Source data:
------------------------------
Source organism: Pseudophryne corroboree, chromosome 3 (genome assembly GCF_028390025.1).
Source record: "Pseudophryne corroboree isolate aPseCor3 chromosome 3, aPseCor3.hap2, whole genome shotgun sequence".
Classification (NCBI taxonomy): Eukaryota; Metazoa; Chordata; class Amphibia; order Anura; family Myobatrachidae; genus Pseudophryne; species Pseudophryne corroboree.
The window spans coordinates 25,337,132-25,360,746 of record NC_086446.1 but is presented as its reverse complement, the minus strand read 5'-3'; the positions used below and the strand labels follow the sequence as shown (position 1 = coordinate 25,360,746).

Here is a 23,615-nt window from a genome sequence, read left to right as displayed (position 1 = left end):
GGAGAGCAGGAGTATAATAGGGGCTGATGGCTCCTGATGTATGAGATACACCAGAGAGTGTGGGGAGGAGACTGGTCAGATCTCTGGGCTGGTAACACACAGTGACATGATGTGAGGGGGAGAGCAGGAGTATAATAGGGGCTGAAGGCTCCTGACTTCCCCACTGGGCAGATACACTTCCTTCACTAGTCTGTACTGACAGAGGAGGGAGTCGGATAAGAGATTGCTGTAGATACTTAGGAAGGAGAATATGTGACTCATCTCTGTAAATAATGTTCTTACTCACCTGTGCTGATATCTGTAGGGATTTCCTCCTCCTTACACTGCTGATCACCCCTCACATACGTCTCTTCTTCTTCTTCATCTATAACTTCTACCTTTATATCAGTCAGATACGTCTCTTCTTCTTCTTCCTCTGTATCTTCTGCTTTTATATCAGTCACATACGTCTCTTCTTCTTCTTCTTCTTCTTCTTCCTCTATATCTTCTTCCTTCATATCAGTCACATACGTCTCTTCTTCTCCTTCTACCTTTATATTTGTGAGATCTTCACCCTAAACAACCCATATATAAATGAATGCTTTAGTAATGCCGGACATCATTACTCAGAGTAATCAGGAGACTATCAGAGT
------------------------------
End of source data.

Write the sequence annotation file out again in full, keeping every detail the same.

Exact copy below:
Source organism: Pseudophryne corroboree, chromosome 3 (genome assembly GCF_028390025.1).
Source record: "Pseudophryne corroboree isolate aPseCor3 chromosome 3, aPseCor3.hap2, whole genome shotgun sequence".
Classification (NCBI taxonomy): Eukaryota; Metazoa; Chordata; class Amphibia; order Anura; family Myobatrachidae; genus Pseudophryne; species Pseudophryne corroboree.
The window spans coordinates 25,337,132-25,360,746 of record NC_086446.1 but is presented as its reverse complement, the minus strand read 5'-3'; the positions used below and the strand labels follow the sequence as shown (position 1 = coordinate 25,360,746).

Here is a 23,615-nt window from a genome sequence, read left to right as displayed (position 1 = left end):
GGAGAGCAGGAGTATAATAGGGGCTGATGGCTCCTGATGTATGAGATACACCAGAGAGTGTGGGGAGGAGACTGGTCAGATCTCTGGGCTGGTAACACACAGTGACATGATGTGAGGGGGAGAGCAGGAGTATAATAGGGGCTGAAGGCTCCTGACTTCCCCACTGGGCAGATACACTTCCTTCACTAGTCTGTACTGACAGAGGAGGGAGTCGGATAAGAGATTGCTGTAGATACTTAGGAAGGAGAATATGTGACTCATCTCTGTAAATAATGTTCTTACTCACCTGTGCTGATATCTGTAGGGATTTCCTCCTCCTTACACTGCTGATCACCCCTCACATACGTCTCTTCTTCTTCTTCATCTATAACTTCTACCTTTATATCAGTCAGATACGTCTCTTCTTCTTCTTCCTCTGTATCTTCTGCTTTTATATCAGTCACATACGTCTCTTCTTCTTCTTCTTCTTCTTCTTCCTCTATATCTTCTTCCTTCATATCAGTCACATACGTCTCTTCTTCTCCTTCTACCTTTATATTTGTGAGATCTTCACCCTAAACAACCCATATATAAATGAATGCTTTAGTAATGCCGGACATCATTACTCAGAGTAATCAGGAGACTATCAGAGT